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Personal Velocity (2002)

Personal Velocity: Three Portraits (original title)
Trailer
2:15 | Trailer
Three women's escapes from their afflicted lives. Each struggles to flee from the men who confine their personal freedom.

Director:

Rebecca Miller

Writers:

Rebecca Miller (book), Rebecca Miller
6 wins & 5 nominations. See more awards »

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Cast

Cast overview, first billed only:
Kyra Sedgwick ... Delia Shunt
Parker Posey ... Greta Herskowitz
Fairuza Balk ... Paula
John Ventimiglia ... Narrator (voice)
Ron Leibman ... Avram Herskowitz
Wallace Shawn ... Mr. Gelb
David Warshofsky ... Kurt Wurtzle
Leo Fitzpatrick ... Mylert
Tim Guinee ... Lee
Patti D'Arbanville ... Celia
Ben Shenkman ... Max
Joel de la Fuente ... Thavi Matola (as Joel De La Fuente)
Marceline Hugot ... Pam
Brian Tarantina ... Pete Shunt
Seth Gilliam ... Vincent
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Storyline

A tale of three women who have reached a turning point in their lives. Delia is a spirited, working-class woman from a small town in New York who leaves her abusive husband and sets out on a journey to reclaim the power she has lost. Greta is a sharp, spunky editor who is rotten with ambition. To spite the hated infidel ways of her father, she has settled into a complacent relationship and is struggling (not too hard) with issues of fidelity to her kind but unexciting husband. Finally Paula, who ran away from home and got pregnant, is now in a relationship she doesn't want. She's a troubled young woman who takes off on a journey with a hitchhiker after a strange, fateful encounter on a New York street. Written by Sujit R. Varma

Plot Summary | Add Synopsis

Genres:

Drama | Romance

Motion Picture Rating (MPAA)

Rated R for brief violence, some strong sexuality and language | See all certifications »
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Did You Know?

Quotes

Greta Herskowitz: How could he still love me? If he does, it's because he doesn't know me. I'm rotten with ambition, a lusty little troll, the kind of demon you'd find at the bottom floor of hell pulling fingernails off the loansharks.
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Crazy Credits

To my mother See more »

User Reviews

 
Intense and redeeming enough to overcome the awkward fliming and editing
25 August 2013 | by secondtakeSee all my reviews

Personal Velocity (2002)

Literally three short movies that have a similar sense of crisis for the leading woman, but which set up mostly contrasts and comparisons. It's dramatic, interesting, sometimes difficult emotional stuff. The intentions are superb, and the acting focused and believable. In all, as a low-budget indie production, this has seriousness and depth.

It also is awkward enough in its filming to keep it from quite taking off, or letting you get fully absorbed. At first the very simple (and often imperfect) camera-work seems like smart stylizing, but then it's clear it's also an issue of making do with limitations. There are even moments that shift to a series of still frames in sequence, which feels like artistic invention until you realize it's not really contributing to the larger feeling of things.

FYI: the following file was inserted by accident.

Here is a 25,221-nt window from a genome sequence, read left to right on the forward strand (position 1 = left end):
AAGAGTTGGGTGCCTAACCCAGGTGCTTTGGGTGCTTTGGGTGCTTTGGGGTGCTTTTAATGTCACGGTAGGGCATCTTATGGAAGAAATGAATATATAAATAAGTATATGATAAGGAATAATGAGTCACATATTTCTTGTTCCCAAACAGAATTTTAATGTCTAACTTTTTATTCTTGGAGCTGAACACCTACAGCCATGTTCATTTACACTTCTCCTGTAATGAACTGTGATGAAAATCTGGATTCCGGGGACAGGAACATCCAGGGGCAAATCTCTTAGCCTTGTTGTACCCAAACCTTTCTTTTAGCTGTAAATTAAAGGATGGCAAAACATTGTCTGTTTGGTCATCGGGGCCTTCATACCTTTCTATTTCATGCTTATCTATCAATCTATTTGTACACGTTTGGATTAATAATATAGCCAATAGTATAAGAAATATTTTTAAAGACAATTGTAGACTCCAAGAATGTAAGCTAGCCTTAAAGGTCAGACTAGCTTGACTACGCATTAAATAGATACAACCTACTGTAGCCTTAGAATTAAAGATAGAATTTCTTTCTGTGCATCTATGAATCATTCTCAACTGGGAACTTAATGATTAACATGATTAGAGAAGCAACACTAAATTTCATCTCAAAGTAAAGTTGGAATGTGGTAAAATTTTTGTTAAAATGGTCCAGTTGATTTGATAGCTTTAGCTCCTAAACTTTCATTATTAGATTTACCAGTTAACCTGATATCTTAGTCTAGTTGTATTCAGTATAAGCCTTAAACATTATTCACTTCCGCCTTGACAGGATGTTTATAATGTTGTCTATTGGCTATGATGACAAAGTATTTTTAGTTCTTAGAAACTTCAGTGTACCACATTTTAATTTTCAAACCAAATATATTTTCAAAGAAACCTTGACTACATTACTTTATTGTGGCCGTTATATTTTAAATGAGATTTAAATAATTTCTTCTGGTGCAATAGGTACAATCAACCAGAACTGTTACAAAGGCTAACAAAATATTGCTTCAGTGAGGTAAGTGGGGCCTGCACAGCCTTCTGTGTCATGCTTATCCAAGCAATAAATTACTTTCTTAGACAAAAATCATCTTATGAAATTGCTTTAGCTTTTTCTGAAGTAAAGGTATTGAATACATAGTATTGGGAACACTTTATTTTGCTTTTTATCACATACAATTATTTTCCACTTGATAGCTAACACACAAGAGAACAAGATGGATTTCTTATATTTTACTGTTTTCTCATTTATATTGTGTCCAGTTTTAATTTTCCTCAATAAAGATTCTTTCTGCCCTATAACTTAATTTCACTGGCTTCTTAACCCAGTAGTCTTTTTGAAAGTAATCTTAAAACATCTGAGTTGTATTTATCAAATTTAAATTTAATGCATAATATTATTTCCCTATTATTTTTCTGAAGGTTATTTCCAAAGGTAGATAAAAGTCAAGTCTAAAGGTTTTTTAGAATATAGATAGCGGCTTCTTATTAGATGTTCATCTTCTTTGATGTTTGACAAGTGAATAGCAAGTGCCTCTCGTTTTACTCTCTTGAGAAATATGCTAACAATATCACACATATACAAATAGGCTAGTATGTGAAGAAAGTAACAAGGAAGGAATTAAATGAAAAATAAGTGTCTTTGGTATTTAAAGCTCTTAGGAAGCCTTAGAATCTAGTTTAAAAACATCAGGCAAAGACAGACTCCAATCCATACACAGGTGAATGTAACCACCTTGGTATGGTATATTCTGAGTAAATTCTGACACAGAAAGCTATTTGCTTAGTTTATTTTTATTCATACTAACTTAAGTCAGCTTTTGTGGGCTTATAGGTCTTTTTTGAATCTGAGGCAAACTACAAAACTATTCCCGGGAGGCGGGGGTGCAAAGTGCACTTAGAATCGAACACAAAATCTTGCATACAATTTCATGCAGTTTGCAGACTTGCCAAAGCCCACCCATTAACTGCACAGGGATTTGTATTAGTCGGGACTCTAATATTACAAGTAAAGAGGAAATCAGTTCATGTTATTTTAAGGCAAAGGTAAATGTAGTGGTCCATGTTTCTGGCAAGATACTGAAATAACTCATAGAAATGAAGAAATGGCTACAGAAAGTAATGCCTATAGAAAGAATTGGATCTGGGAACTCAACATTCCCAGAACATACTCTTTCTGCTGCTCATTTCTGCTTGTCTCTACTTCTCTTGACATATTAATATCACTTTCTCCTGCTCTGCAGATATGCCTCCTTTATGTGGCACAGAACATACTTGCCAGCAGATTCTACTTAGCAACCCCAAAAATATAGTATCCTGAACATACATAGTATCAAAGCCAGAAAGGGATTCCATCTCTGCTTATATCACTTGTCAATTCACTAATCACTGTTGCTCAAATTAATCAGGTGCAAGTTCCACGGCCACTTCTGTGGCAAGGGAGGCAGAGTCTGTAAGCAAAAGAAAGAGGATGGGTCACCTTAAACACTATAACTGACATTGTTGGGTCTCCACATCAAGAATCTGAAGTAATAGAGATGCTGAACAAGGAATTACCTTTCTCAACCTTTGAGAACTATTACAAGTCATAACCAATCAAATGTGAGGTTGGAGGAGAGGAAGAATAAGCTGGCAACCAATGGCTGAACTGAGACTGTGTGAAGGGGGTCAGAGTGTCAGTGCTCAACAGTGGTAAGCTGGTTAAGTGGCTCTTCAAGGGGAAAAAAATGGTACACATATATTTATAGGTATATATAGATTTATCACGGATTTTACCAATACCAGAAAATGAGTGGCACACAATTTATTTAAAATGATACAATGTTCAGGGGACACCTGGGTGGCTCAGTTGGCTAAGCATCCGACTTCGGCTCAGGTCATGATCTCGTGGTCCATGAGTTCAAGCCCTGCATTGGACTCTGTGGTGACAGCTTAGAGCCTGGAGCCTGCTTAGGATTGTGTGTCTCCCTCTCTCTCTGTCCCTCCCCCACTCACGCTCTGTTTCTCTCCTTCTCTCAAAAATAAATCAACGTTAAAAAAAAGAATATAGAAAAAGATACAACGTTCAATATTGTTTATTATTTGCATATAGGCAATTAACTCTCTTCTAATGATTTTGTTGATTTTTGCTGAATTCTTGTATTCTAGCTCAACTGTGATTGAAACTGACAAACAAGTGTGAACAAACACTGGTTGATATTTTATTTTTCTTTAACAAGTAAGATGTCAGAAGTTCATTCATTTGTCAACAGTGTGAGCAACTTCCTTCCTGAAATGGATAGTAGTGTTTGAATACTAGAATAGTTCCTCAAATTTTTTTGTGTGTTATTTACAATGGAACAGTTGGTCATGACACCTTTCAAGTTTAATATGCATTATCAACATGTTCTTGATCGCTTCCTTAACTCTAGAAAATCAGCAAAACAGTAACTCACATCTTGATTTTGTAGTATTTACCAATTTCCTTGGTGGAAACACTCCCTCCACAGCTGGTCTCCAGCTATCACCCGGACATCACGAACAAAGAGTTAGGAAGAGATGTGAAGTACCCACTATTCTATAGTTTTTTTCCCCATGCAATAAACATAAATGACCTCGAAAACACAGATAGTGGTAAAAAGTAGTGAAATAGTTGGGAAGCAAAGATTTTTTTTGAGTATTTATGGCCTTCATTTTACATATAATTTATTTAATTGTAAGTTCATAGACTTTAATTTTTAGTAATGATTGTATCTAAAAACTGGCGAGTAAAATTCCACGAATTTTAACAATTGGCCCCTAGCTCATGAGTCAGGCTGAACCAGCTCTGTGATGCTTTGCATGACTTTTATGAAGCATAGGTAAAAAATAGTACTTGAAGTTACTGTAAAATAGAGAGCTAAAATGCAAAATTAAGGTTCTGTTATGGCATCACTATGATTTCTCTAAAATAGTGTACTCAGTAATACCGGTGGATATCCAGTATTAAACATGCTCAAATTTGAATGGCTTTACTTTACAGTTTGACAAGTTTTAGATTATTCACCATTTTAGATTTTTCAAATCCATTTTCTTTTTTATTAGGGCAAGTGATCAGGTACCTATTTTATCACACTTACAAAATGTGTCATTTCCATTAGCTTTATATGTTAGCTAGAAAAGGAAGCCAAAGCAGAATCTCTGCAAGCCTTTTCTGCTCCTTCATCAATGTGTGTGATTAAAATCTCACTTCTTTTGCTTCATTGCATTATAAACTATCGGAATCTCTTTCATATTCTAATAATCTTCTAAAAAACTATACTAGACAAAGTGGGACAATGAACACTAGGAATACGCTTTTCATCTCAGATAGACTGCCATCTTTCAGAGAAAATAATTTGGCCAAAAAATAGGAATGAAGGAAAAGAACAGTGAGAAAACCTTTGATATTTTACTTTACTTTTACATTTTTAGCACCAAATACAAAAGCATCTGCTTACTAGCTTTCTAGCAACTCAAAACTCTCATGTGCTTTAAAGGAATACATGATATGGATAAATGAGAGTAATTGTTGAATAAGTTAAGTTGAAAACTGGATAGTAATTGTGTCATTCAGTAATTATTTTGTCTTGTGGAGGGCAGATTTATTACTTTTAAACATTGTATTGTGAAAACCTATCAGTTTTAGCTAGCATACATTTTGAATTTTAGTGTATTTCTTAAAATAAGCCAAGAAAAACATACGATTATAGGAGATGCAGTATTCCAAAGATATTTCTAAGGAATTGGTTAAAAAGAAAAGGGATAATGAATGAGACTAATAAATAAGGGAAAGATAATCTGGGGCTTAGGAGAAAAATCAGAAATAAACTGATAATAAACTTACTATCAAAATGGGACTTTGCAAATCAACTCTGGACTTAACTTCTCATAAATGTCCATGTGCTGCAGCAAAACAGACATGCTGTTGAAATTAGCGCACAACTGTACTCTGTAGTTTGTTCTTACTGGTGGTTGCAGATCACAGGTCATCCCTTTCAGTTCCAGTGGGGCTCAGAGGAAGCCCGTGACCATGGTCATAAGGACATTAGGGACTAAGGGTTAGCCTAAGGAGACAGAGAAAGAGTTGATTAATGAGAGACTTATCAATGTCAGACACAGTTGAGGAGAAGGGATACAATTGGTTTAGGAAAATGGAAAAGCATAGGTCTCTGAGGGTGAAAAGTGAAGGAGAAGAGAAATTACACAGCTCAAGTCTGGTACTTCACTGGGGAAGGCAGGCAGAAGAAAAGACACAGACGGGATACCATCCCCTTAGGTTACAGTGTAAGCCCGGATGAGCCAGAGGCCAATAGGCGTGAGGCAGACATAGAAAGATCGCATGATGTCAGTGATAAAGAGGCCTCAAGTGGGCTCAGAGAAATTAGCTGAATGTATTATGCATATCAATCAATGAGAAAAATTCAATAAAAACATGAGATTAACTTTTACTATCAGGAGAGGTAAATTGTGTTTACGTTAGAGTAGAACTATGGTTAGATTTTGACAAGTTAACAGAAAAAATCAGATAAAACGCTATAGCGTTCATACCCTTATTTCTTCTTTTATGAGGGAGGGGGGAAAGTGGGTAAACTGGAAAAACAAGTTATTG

This isn't quite a nitpick, but it does counterbalance the rawness of the acting, rather than enhance it.

The three stories are similar in the sense the woman are forced to survive in relationships, and in worlds, that are often hostile and confusing. And what's great is how they all do, in fact survive. As bad, or as uncertain, as their lives get, there is finally that pulling up by the bootstraps and realizing that better things are possible.

You'll hardly think this is the case in the first of the three stories, as the leading woman is portrayed as very strong and yet brutally weaker than her crazed husband. This shift is so shocking it might make some viewers quit the movie. But there is redemption even in this story. And in the second story, which is partly about greed and ambition, the tone changes dramatically, moving from a very poor to a very rich situation. The third story crosses other lines and solidifies the larger intention of the movie as a set of comparable, if unrelated, scenarios.

It's good stuff, and you want mostly to see the director (and screenwriter) Rebecca Miller (who also did "Regarding Henry") continue to make really interesting movies.


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Details

Country:

USA

Language:

English

Release Date:

20 December 2002 (USA) See more »

Also Known As:

Enter Fleeing See more »

Filming Locations:

Ellenville, New York, USA See more »

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Box Office

Budget:

$125,000 (estimated)

Opening Weekend USA:

$29,943, 24 November 2002

Gross USA:

$811,299

Cumulative Worldwide Gross:

$890,502
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Company Credits

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Technical Specs

Runtime:

Sound Mix:

Dolby Digital

Color:

Color

Aspect Ratio:

1.85 : 1
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